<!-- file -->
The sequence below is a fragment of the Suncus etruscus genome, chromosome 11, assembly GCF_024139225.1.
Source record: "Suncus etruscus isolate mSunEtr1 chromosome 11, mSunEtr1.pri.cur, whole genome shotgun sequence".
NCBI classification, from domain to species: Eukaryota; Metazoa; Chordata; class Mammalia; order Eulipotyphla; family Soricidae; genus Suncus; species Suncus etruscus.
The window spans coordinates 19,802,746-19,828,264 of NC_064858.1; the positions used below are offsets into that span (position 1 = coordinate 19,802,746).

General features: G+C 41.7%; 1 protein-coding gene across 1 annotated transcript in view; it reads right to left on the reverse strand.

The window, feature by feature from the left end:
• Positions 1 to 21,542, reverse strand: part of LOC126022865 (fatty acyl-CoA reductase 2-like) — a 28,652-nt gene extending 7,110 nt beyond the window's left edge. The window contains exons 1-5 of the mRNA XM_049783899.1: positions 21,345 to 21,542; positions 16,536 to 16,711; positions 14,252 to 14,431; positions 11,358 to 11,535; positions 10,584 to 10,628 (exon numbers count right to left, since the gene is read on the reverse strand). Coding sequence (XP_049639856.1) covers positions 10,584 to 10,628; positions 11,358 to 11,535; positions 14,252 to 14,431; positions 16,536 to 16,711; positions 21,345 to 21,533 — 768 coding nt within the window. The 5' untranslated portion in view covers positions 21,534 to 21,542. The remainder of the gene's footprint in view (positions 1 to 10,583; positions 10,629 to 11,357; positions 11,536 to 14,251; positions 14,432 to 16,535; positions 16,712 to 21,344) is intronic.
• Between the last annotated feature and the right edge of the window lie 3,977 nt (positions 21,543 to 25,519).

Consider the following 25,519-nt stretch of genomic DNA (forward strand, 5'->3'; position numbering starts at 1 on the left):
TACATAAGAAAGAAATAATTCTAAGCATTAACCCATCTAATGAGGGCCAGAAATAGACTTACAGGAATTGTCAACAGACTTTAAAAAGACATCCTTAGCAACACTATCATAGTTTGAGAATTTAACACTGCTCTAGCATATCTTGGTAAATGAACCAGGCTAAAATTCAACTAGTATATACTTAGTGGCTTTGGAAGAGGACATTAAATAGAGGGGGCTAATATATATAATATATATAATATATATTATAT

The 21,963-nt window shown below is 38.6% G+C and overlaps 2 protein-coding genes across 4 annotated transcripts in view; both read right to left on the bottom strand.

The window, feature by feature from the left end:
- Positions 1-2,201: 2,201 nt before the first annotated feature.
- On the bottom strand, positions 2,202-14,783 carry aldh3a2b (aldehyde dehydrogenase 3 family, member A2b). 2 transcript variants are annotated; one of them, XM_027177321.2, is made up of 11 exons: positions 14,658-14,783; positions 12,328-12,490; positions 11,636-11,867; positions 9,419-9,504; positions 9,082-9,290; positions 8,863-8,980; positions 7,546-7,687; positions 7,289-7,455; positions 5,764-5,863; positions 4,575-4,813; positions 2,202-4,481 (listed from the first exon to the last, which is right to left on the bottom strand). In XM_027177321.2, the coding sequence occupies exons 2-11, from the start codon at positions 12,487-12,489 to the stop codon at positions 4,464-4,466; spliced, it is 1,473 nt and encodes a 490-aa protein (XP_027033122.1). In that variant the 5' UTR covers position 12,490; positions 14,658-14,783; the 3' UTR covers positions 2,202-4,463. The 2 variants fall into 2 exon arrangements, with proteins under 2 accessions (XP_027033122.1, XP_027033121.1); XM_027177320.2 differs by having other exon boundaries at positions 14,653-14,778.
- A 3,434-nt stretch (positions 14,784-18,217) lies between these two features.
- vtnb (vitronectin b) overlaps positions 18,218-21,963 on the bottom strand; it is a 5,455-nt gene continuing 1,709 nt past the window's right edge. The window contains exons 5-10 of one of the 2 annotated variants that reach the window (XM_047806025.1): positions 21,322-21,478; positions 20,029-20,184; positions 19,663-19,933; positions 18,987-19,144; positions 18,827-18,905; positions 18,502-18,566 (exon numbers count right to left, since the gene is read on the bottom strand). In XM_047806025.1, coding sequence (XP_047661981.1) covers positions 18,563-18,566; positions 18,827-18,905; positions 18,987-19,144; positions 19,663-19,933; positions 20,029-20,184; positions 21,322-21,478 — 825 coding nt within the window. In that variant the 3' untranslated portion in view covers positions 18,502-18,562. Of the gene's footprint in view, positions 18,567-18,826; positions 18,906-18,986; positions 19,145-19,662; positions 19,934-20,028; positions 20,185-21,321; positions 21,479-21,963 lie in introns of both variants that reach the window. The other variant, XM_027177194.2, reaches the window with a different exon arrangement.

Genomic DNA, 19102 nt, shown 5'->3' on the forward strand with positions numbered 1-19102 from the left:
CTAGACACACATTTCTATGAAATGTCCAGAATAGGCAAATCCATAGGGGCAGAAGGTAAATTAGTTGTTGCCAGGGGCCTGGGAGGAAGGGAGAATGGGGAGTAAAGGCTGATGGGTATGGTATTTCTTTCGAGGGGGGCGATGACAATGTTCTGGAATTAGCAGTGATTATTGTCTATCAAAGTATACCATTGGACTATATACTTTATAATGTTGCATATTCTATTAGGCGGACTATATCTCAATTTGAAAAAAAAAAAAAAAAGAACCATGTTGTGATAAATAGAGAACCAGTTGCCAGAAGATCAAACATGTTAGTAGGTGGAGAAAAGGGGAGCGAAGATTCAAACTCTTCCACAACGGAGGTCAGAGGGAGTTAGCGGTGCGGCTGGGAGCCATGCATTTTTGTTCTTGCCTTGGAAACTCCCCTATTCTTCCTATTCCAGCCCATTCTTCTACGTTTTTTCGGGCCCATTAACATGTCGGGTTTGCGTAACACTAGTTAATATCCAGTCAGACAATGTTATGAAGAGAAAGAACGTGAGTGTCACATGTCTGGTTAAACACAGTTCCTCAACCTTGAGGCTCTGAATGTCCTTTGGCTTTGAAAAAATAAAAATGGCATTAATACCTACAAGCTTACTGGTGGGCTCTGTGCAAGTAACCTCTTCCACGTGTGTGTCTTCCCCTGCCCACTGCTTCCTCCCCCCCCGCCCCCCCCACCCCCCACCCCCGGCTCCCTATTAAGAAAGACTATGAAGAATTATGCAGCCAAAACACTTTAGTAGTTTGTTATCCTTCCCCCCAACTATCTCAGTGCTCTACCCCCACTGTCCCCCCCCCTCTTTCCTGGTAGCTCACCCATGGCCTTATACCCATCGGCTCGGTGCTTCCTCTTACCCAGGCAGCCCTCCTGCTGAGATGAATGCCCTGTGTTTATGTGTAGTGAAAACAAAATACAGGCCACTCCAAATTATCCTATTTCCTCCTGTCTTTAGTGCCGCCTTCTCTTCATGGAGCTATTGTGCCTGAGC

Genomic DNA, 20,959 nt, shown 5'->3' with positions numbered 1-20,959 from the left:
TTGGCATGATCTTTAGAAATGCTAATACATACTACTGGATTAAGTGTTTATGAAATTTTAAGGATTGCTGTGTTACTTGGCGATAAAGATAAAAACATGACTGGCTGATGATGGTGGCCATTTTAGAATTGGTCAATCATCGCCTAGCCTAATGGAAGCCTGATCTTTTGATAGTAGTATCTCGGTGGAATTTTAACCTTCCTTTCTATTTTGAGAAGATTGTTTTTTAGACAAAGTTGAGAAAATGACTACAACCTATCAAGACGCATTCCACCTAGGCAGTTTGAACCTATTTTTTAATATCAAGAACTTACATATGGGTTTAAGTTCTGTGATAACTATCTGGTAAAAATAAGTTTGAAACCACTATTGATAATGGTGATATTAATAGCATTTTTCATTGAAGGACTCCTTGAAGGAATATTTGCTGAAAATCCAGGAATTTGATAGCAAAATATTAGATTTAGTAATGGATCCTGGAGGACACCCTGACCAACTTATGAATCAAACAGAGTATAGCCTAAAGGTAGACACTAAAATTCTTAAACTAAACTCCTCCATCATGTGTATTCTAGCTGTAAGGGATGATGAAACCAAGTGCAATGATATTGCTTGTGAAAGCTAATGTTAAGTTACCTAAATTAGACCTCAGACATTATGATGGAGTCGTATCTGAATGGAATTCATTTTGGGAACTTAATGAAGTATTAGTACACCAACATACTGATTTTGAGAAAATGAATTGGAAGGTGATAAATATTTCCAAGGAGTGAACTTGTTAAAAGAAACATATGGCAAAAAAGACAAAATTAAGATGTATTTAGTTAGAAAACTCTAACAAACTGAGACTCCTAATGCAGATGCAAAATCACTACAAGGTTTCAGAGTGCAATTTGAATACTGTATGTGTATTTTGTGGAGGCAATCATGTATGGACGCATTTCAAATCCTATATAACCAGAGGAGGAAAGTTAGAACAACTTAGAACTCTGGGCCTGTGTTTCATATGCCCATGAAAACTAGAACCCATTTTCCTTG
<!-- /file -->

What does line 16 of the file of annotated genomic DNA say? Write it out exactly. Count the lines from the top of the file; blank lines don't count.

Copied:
- vtnb (vitronectin b) overlaps positions 18,218-21,963 on the bottom strand; it is a 5,455-nt gene continuing 1,709 nt past the window's right edge. The window contains exons 5-10 of one of the 2 annotated variants that reach the window (XM_047806025.1): positions 21,322-21,478; positions 20,029-20,184; positions 19,663-19,933; positions 18,987-19,144; positions 18,827-18,905; positions 18,502-18,566 (exon numbers count right to left, since the gene is read on the bottom strand). In XM_047806025.1, coding sequence (XP_047661981.1) covers positions 18,563-18,566; positions 18,827-18,905; positions 18,987-19,144; positions 19,663-19,933; positions 20,029-20,184; positions 21,322-21,478 — 825 coding nt within the window. In that variant the 3' untranslated portion in view covers positions 18,502-18,562. Of the gene's footprint in view, positions 18,567-18,826; positions 18,906-18,986; positions 19,145-19,662; positions 19,934-20,028; positions 20,185-21,321; positions 21,479-21,963 lie in introns of both variants that reach the window. The other variant, XM_027177194.2, reaches the window with a different exon arrangement.